Joan Laporta (58) was elected president of FC Barcelona on Sunday with about 58% of the vote, after counting 99% of the ballots, and returns to the helm of a club he had left in 2010, to begin its reconstruction.
Four months after the resignation of ex-president Josep Maria Bartomeu on October 27, Laporta crushed this historically high turnout, and will have the main mission of extending the contract of legend Lionel Messi, which ends on 30 June.
He was ahead in the ballot box Victor Font (32%) and Toni Freixa (10%).
Nothing new for Laporta: the one who crushed the historic Sunday election in a tense context, after the resignation of Josep Maria Bartomeu in October, was already president of Barça between 2003 and 2010, and the architect of "great Barça" from the Guardiola era.
A mandate, however, marred by a motion of censure for extra-sporting reasons which he had survived.
On his arrival at the helm, the club was already plunged into a major crisis, punctuated by the succession of three presidents (Nuñez, Gaspart and Reyna) and a transitional management committee between 2000 and 2003. Aged 41 at the time of the resignation of President Joan Gaspart, Laporta won the ballot with more than 52% of the votes, well ahead of his five rivals, before being re-elected in 2006 for a second term.
He takes the head of a club that had won nothing since 1999 and promises titles from the start.
To achieve this, he attracted the young Dutch coach Frank Rijkaard, heir to the philosophy of the legendary Johan Cruyff, and the Brazilian Ronaldinho, then a season later, the Portuguese Deco and the Cameroonian Samuel Eto'o.
It's a masterstroke: Barça wins the 2004-2005 Spanish championship and thus launches its dynasty at the start of the millennium, which will reach its zenith with the birth of coach Pep Guardiola and the birth of the revolutionary team of Lionel Messi, Andrés Iniesta, Xavi and others Gerard Piqué.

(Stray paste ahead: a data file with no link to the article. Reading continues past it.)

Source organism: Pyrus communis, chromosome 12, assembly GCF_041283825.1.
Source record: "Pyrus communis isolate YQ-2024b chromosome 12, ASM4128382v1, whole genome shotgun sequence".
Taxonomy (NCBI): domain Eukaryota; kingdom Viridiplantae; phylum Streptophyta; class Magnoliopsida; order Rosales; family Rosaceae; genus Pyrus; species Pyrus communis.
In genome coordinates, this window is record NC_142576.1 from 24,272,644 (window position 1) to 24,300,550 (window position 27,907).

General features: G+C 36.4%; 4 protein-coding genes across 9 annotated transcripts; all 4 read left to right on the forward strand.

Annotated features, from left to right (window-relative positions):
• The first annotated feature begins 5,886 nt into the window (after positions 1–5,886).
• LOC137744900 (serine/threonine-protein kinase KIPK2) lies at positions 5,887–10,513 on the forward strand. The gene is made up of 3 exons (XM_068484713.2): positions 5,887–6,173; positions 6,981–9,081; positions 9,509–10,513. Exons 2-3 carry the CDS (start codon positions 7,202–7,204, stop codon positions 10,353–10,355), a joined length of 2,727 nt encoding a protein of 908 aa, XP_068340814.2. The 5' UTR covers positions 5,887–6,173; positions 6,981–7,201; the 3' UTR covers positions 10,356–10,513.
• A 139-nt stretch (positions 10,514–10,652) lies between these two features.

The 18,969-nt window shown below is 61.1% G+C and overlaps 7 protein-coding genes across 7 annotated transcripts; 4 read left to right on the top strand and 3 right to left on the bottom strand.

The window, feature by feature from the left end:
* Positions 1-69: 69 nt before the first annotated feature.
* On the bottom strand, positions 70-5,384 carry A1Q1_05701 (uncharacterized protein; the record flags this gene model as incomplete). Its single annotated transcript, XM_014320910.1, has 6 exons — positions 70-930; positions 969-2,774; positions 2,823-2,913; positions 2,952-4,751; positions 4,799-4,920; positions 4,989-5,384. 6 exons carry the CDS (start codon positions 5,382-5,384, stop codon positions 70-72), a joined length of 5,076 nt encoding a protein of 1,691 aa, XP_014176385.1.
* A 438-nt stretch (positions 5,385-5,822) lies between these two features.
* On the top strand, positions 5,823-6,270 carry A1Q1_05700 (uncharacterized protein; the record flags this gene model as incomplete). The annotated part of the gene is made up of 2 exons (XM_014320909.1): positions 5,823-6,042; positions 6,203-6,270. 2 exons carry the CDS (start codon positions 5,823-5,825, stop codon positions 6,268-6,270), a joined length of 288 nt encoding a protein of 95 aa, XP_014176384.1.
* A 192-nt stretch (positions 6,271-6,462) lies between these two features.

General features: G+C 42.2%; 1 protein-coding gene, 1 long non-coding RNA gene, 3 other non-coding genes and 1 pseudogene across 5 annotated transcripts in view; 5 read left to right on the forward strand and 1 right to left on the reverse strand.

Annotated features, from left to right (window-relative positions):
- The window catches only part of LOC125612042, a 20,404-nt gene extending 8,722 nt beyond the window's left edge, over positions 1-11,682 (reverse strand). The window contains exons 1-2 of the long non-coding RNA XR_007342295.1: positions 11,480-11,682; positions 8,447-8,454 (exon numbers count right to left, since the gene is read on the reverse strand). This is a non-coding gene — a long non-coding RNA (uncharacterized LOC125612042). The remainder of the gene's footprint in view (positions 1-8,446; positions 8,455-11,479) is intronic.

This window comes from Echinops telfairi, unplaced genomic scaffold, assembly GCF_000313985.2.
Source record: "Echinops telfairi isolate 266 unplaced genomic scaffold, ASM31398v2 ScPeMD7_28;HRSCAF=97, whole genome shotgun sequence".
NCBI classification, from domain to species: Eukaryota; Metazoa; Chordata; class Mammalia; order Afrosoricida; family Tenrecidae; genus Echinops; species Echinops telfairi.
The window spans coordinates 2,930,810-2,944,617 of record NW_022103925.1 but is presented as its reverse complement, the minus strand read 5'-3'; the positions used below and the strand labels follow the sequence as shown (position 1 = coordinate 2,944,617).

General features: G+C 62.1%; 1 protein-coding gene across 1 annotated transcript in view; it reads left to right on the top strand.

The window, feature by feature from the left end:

In seven years at the head of Barça, Laporta won 12 titles, including two Champions Leagues (2006 and 2009) and four Spanish championships (2005, 2006, 2009, 2010), while managing to enrich the club, with a budget more than doubled (from 170 to 405 M EUR).
Beyond the sporting side, this supporter of Catalan independence promotes Catalanism in particular.
After his departure from the club, he also founded a small independence party that he represented in the Catalan regional parliament (2010-2012), and in the municipality of Barcelona (2011-2015).
Again candidate for the presidency of Barça in 2015, he was surprised by Josep Maria Bartomeu, who was forced to resign five years later by an abysmal debt (more than 1 billion euros, according to the club) and a decline athletic.
Laporta's first stint at the helm of Barça was marred by a motion of censure which he survived, suspicion of transferring funds with the daughter of the ex-president of Uzbekistan, Islom Karimov, and a case of suspicion of espionage towards the members of the management of the club.
At 58, Joan Laporta, divorced and father of three, returns to take the reins of a club with a clear first mission: to convince the legend Lionel Messi to stay at the club.
Barça is playing its future by electing its new president